Yes, Destiny has a character level cap of 20 and chances are you’ll reach that level pretty fast if you progress regularly through the story. But level 20 isn’t where things end for our Guardians and, for some, it might be where things really begin. Sounds mysterious, I know and that’s probably because after level 20 leveling up becomes slightly confusing, at least until you figure out what “Light” is. Light is a new unit of measure that allows a Guardian to increase their level past level 20 by equipping armor with a Light modifier on it. If you are lucky, after level 20 you might find a piece of armor that has a “Light+X” (“X” being a number). The more light you have, the higher your level increases. As I write this review, I’m currently lingering at a level 23 with a light level of 51. Unfortunately, but not unexpectedly, it is getting harder to find armor with higher Light levels and I’d assume this is how it’ll be the closer I crawl to level 27. I say level 27 because that’s the highest I’ve ever seen running around the game world.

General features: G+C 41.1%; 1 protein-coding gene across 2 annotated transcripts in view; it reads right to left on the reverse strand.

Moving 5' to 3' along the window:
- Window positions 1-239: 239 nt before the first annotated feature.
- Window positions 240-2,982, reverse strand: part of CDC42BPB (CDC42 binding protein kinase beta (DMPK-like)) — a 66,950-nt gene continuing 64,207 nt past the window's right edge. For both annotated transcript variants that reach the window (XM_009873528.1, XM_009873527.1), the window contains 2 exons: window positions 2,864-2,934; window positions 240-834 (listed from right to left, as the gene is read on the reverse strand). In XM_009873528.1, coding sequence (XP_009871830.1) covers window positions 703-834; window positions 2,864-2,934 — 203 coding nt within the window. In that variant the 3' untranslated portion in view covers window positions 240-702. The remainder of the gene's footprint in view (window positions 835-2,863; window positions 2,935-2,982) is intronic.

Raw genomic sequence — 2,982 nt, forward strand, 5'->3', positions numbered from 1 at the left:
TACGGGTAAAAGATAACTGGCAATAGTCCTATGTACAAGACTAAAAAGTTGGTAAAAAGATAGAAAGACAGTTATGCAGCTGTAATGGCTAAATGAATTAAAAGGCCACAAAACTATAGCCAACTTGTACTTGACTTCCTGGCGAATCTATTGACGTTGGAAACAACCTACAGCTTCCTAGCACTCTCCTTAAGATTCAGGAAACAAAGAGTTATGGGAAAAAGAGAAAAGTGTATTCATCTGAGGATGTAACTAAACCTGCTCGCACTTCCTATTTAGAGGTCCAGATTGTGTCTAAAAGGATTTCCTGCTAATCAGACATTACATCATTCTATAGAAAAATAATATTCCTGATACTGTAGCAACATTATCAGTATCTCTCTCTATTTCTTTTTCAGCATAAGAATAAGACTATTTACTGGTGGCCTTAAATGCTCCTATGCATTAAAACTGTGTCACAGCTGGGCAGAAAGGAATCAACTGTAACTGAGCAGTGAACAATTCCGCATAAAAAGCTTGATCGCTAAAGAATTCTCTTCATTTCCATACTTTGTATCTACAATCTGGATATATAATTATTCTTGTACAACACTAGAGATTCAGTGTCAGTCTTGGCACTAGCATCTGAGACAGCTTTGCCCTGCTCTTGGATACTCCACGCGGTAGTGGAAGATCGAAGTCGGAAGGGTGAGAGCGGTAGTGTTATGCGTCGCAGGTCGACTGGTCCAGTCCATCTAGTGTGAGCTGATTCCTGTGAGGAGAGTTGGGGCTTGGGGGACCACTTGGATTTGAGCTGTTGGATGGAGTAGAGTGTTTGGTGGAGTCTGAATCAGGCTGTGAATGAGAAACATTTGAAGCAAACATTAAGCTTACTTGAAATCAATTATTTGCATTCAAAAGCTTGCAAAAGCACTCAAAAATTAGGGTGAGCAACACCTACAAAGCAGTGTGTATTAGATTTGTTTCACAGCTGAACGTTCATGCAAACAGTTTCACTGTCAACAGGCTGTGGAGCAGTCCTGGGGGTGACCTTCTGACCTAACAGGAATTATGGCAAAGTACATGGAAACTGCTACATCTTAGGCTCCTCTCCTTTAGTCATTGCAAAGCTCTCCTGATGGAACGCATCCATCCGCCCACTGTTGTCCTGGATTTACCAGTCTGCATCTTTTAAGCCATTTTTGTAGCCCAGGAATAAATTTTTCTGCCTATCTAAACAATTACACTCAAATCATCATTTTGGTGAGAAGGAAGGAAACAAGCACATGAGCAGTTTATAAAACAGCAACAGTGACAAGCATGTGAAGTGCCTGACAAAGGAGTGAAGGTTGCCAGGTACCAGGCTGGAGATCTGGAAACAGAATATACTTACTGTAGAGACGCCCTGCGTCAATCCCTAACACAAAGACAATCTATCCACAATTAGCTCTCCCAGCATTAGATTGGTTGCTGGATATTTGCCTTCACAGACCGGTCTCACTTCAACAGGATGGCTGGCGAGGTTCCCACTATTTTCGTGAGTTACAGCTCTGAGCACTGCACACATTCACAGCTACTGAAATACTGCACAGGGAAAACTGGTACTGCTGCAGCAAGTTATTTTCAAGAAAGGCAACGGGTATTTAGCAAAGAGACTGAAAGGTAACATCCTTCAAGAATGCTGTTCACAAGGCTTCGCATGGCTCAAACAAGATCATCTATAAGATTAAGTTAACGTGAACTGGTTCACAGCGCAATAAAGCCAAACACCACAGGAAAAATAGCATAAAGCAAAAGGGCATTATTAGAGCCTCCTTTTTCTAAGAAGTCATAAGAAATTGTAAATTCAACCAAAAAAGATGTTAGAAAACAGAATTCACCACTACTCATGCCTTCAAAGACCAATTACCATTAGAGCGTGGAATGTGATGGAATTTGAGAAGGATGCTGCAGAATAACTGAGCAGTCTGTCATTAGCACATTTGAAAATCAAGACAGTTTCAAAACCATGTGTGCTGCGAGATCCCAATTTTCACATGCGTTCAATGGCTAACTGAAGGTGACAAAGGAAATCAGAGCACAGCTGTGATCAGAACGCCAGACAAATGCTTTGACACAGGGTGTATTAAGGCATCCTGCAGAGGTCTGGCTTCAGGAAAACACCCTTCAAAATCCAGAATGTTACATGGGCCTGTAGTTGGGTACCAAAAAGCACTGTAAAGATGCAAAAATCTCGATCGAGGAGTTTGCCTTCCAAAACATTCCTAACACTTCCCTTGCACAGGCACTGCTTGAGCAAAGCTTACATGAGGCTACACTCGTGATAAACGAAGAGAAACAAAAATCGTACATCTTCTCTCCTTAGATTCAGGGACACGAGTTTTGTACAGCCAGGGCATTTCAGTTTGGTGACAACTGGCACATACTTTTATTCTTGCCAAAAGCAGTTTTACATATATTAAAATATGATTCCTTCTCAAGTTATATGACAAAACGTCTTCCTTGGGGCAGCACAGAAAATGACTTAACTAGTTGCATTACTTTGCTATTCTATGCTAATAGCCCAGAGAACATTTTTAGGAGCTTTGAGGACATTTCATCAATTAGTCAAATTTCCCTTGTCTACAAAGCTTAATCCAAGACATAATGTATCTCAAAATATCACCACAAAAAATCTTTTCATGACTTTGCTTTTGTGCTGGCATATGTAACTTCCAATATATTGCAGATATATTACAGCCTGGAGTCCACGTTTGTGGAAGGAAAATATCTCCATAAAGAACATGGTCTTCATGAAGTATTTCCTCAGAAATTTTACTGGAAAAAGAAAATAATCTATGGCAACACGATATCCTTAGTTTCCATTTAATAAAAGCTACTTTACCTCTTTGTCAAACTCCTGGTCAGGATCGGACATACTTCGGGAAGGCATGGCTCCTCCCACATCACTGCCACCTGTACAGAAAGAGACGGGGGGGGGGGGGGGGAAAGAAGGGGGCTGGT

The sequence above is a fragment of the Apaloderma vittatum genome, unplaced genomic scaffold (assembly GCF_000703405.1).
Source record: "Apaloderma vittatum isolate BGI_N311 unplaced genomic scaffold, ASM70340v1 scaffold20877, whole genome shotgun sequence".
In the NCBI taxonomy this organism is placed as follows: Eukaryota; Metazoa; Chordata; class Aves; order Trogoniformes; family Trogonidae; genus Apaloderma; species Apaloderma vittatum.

I actually don’t know if I like how Bungie handled the leveling system in Destiny. Like I said before, I’m very torn about Destiny in general and this is definitely one of those things I’m on the fence about. On one hand, it helps keep me playing. I’m constantly looking for that better piece of armor. On the other hand, why not have Light armor modifiers from the start and have a more traditional leveling system? It almost feels like Bungie ran out of time and decided they needed something else to keep players going so they added the Light leveling.
I do have a few major gameplay complaints however. This could also fall under functional presentation I suppose but having to go to orbit every time you want to change locations. For example, if you’re on Earth and you want to get to the Tower, which is also on earth, you have to first sit through a loading screen to go into orbit, then finally you can select the tower from an overworld map, which leads to an even longer loading screen. Why you can’t select the Tower, or any other location, from within the game itself is a bewildering mystery.
Probably the best part about Destiny is also the worst part about Destiny. Destiny is really great at getting me and my gamer friends together online… or at least two of my friends. And this is where Destiny disappoints most of all: you can only play cooperatively with two of your friends at any given time unless you’re playing PvP. I wouldn’t say I have a ton of gamer friends in the world but I definitely have more than two. It reminds me of the Holy Hand Grenade instructions from Monty Python and the Holy Grail.